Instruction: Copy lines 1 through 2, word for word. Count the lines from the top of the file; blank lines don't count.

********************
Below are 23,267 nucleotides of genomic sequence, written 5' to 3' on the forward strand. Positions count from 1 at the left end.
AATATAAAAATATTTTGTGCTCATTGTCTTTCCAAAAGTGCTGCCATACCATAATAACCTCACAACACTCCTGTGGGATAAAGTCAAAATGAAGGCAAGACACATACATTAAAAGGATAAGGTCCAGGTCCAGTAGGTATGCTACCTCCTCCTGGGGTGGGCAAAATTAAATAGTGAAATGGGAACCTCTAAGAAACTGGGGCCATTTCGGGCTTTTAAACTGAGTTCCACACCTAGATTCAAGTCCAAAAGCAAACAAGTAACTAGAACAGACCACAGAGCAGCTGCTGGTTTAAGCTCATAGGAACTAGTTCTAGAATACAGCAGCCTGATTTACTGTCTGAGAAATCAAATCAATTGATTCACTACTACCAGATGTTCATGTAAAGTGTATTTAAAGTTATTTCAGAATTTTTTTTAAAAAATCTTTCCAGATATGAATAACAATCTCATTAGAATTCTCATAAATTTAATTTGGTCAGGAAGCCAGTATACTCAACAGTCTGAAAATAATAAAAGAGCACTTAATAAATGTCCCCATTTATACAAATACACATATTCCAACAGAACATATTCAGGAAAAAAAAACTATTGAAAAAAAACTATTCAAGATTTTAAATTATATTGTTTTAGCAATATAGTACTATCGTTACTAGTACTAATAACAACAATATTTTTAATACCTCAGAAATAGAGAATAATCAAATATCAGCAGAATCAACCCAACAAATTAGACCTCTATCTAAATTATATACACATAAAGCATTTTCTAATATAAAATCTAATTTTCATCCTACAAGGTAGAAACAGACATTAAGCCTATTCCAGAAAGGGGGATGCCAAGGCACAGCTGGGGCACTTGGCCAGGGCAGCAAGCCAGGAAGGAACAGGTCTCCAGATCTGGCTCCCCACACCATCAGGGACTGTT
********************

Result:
Below are 23,267 nucleotides of genomic sequence, written 5' to 3' on the forward strand. Positions count from 1 at the left end.
AATATAAAAATATTTTGTGCTCATTGTCTTTCCAAAAGTGCTGCCATACCATAATAACCTCACAACACTCCTGTGGGATAAAGTCAAAATGAAGGCAAGACACATACATTAAAAGGATAAGGTCCAGGTCCAGTAGGTATGCTACCTCCTCCTGGGGTGGGCAAAATTAAATAGTGAAATGGGAACCTCTAAGAAACTGGGGCCATTTCGGGCTTTTAAACTGAGTTCCACACCTAGATTCAAGTCCAAAAGCAAACAAGTAACTAGAACAGACCACAGAGCAGCTGCTGGTTTAAGCTCATAGGAACTAGTTCTAGAATACAGCAGCCTGATTTACTGTCTGAGAAATCAAATCAATTGATTCACTACTACCAGATGTTCATGTAAAGTGTATTTAAAGTTATTTCAGAATTTTTTTTAAAAAATCTTTCCAGATATGAATAACAATCTCATTAGAATTCTCATAAATTTAATTTGGTCAGGAAGCCAGTATACTCAACAGTCTGAAAATAATAAAAGAGCACTTAATAAATGTCCCCATTTATACAAATACACATATTCCAACAGAACATATTCAGGAAAAAAAAACTATTGAAAAAAAACTATTCAAGATTTTAAATTATATTGTTTTAGCAATATAGTACTATCGTTACTAGTACTAATAACAACAATATTTTTAATACCTCAGAAATAGAGAATAATCAAATATCAGCAGAATCAACCCAACAAATTAGACCTCTATCTAAATTATATACACATAAAGCATTTTCTAATATAAAATCTAATTTTCATCCTACAAGGTAGAAACAGACATTAAGCCTATTCCAGAAAGGGGGATGCCAAGGCACAGCTGGGGCACTTGGCCAGGGCAGCAAGCCAGGAAGGAACAGGTCTCCAGATCTGGCTCCCCACACCATCAGGGACTGTT